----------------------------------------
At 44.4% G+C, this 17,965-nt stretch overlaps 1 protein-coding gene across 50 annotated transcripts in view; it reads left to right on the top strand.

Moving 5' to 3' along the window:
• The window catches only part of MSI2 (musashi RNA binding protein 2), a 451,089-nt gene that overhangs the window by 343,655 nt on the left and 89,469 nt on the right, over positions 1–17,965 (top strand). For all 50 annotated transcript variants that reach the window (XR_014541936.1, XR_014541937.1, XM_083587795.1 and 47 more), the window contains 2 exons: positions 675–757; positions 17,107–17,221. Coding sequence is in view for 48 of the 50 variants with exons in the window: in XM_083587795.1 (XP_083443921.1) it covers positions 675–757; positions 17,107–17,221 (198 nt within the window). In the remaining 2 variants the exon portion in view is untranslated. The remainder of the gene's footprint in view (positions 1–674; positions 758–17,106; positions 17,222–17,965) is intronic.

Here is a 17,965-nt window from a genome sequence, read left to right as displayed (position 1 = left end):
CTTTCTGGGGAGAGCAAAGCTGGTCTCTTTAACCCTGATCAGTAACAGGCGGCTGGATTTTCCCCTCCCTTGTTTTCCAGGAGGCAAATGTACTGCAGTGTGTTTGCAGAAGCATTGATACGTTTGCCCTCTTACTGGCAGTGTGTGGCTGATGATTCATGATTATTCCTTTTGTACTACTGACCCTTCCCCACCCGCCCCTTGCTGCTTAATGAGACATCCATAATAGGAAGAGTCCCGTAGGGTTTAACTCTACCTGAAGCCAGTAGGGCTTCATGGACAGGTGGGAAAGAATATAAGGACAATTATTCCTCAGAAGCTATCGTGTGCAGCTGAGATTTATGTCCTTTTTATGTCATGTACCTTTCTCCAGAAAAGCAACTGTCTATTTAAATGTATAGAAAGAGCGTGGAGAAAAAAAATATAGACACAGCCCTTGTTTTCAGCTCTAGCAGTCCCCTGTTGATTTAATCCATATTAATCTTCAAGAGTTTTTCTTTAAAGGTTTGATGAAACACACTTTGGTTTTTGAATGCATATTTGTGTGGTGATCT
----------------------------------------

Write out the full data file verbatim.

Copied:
At 44.4% G+C, this 17,965-nt stretch overlaps 1 protein-coding gene across 50 annotated transcripts in view; it reads left to right on the top strand.

Moving 5' to 3' along the window:
• The window catches only part of MSI2 (musashi RNA binding protein 2), a 451,089-nt gene that overhangs the window by 343,655 nt on the left and 89,469 nt on the right, over positions 1–17,965 (top strand). For all 50 annotated transcript variants that reach the window (XR_014541936.1, XR_014541937.1, XM_083587795.1 and 47 more), the window contains 2 exons: positions 675–757; positions 17,107–17,221. Coding sequence is in view for 48 of the 50 variants with exons in the window: in XM_083587795.1 (XP_083443921.1) it covers positions 675–757; positions 17,107–17,221 (198 nt within the window). In the remaining 2 variants the exon portion in view is untranslated. The remainder of the gene's footprint in view (positions 1–674; positions 758–17,106; positions 17,222–17,965) is intronic.

Here is a 17,965-nt window from a genome sequence, read left to right as displayed (position 1 = left end):
CTTTCTGGGGAGAGCAAAGCTGGTCTCTTTAACCCTGATCAGTAACAGGCGGCTGGATTTTCCCCTCCCTTGTTTTCCAGGAGGCAAATGTACTGCAGTGTGTTTGCAGAAGCATTGATACGTTTGCCCTCTTACTGGCAGTGTGTGGCTGATGATTCATGATTATTCCTTTTGTACTACTGACCCTTCCCCACCCGCCCCTTGCTGCTTAATGAGACATCCATAATAGGAAGAGTCCCGTAGGGTTTAACTCTACCTGAAGCCAGTAGGGCTTCATGGACAGGTGGGAAAGAATATAAGGACAATTATTCCTCAGAAGCTATCGTGTGCAGCTGAGATTTATGTCCTTTTTATGTCATGTACCTTTCTCCAGAAAAGCAACTGTCTATTTAAATGTATAGAAAGAGCGTGGAGAAAAAAAATATAGACACAGCCCTTGTTTTCAGCTCTAGCAGTCCCCTGTTGATTTAATCCATATTAATCTTCAAGAGTTTTTCTTTAAAGGTTTGATGAAACACACTTTGGTTTTTGAATGCATATTTGTGTGGTGATCT